I just wanted to take the opportunity to share with you our take on I-91 one more time in an effort to clarify our position in an easy to understand way.
The main problem that seems to be causing so much confusion for people is that the City and County are raising debt to fund their contribution and as such are not investing “cash” from the general fund. As such, there is no “cash” investment on which to calculate the “cash-on-cash” return required by I-91. Thus, the mistake that most observers (including Chris Van Dyk) keep making is to wrongly assume that the $200 million in debt financing is a cash investment and therefore reach the dubious conclusion that the City of Seattle has to earn a 30 year treasury return on the entire $200 million investment after accounting for the City’s debt service costs.
As can be seen in Section 2 of I-91 (below), “fair value” should be computed as the net cash-on-cash return after interest and financing costs. Nowhere in the entire ordinance is there a mention of applying a premium to the City’s borrowing cost when it is using debt instead of cash to fund its investment.
Fair value is defined herein as no less than the rate of return on a U.S. Treasury Bond of thirty years duration at the time of inception of any such provision of goods or services, real property or lease; and further, such return shall be computed as the net cash on cash return, after interest and any financing costs, on the depreciated value of the cash investment of the City of Seattle in such goods, services, real property or facility, and shall exclude all intangible, indirect, non-cash items such as goodwill, cultural or general economic benefit to the City, and shall also exclude unsecured future cash revenues.
For those of you not familiar with the methodology for how to calculate cash-on-cash returns, I would simply refer you to Wikipedia. But rather than try to explain this from a technical point of view, we thought a few comparative scenarios that everyone can relate too may be more helpful.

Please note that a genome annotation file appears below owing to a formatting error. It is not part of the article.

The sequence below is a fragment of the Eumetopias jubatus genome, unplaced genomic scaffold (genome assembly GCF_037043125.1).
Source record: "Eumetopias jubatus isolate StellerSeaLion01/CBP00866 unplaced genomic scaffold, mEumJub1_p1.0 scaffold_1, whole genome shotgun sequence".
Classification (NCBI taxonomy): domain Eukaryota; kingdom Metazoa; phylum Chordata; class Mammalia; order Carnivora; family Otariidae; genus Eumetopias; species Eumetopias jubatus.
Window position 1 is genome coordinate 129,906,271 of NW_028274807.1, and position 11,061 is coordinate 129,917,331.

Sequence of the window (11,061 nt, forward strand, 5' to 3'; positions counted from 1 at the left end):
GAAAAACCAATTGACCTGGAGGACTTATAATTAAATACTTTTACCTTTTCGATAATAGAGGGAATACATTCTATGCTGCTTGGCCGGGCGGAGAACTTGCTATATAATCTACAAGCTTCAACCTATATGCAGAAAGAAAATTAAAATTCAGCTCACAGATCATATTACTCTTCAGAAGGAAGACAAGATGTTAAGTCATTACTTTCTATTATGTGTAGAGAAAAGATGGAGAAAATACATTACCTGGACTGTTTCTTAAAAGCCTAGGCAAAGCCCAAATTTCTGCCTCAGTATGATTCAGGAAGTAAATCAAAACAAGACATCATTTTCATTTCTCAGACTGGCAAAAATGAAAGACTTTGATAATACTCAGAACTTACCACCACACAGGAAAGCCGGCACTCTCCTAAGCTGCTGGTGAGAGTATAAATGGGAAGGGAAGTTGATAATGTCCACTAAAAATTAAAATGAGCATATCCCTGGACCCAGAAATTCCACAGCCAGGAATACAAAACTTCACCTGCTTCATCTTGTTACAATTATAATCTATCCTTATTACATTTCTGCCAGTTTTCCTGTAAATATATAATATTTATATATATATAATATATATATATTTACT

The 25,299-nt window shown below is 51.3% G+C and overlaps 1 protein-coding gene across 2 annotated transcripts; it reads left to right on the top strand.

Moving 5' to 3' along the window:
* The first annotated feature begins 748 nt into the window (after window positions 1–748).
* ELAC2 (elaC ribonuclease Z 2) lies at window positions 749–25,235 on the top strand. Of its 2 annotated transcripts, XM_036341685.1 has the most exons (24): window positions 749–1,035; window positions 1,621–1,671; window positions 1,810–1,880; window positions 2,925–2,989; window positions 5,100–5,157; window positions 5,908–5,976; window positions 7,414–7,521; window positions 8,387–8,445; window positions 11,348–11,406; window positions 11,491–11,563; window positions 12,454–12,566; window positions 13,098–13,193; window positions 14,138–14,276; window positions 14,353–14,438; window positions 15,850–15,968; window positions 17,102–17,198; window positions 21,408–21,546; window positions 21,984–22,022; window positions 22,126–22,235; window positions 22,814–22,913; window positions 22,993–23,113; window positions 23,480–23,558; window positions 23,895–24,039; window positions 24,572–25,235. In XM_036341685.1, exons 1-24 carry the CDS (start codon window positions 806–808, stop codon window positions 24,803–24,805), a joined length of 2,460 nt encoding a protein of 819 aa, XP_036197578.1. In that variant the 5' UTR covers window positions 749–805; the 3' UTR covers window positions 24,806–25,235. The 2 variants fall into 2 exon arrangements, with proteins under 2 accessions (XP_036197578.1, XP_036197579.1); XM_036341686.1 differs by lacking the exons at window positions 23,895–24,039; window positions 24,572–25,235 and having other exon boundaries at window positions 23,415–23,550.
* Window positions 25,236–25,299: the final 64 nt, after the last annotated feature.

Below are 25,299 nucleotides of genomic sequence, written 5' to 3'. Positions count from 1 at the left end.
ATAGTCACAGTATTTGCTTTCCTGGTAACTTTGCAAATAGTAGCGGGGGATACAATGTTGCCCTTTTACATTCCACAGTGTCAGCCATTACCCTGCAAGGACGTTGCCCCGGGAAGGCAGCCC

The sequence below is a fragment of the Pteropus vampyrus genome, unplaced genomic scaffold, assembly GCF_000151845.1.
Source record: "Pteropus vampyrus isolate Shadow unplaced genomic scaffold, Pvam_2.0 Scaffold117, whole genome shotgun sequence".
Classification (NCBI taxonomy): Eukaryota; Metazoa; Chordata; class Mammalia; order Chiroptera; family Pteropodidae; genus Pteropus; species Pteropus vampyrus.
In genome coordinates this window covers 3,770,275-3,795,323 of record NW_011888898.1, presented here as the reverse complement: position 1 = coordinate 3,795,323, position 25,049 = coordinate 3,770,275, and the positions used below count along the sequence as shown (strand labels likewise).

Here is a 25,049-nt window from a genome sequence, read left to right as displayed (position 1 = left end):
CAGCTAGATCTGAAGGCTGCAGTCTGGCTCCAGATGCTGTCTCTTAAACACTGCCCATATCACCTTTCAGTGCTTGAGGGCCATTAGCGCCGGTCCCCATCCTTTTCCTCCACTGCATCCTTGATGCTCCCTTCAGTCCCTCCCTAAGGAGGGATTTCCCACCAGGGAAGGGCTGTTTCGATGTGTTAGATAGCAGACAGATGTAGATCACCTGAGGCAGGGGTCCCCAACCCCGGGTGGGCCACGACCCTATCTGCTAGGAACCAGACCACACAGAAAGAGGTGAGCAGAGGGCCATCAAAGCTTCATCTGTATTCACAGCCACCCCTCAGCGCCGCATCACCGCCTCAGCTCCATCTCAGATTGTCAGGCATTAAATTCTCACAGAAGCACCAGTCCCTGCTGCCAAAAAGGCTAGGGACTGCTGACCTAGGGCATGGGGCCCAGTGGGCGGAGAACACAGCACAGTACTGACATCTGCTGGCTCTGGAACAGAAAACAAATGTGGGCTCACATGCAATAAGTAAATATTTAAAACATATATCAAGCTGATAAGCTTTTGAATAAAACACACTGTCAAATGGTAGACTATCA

Instead of the Arena, consider the case where you purchase a rental house for $200,000. Then assume the house rents for $1,167 a month, or $14,004 per year. For the sake of simplicity, we will assume that the house is always rented (no vacancy), and there are no other annual costs (e.g. property taxes or maintenance costs) – so your rental stream is your pre-tax profit.
Scenario 1: If you were to pay all cash for this investment property, your annual cash-on-cash return would obviously be 7.0% ($14,004/$200,000).
Scenario 2: As is often the case with investment properties, instead of paying all cash, you put down 30% and borrow 70% at a 5.5% interest rate. If you took out an interest only loan at 5.5%, your profit would simply be your $14,004 in annual rent minus $7,700 in interest costs for a profit if $6,304 and a cash-on-cash return of 10.5% ($6,304/$60,000).
In this regard, the mistake many would make is to divide the $6,304 profit by the $200,000 purchase price, instead of the $60,000 investment. This is a huge mistake as doing so would result in a return of just 3.2% and thus significantly understate the true return you earn on your cash investment.
Scenario 3: However, if you took out a conventional 30 year loan at 5.5% that included principal repayments for a total monthly payment of 7.0% of the $200,000 purchase price, your cash-on-cash return would be calculated by deducting your mortgage payment (not just your interest payment) from your rent. In this case that would be $14,004 less $9,800 (7.0% x $140,000), for a profit of $4,204 and a cash-on-cash return of 7.0%. The obvious difference is while the return is lower under scenario #3 than #2, the debt will be paid off after 30 years and you will own the house outright.
However, we would also point out that since the mortgage payment (debt service) rate of 7.0% is equal to the 7.0% rental yield on the property, your cash-on-cash return would be 7.0% regardless of whether you put down $1, $1,000, $20,000 or $100,000.
Scenario 4: But to make this point crystal clear, let’s add one last scenario in which you borrow the entire $200,000. In this case your mortgage payment ($200,000 x 7.0% = $14,000) exactly equals your rent so you have no annual cash profit. However, you also have zero cash investment. So while you have no profit, you have also risked no cash. But you will own the house at the end of the mortgage, so you would probably willingly accept this situation as you would essentially own the house for free in 30 years.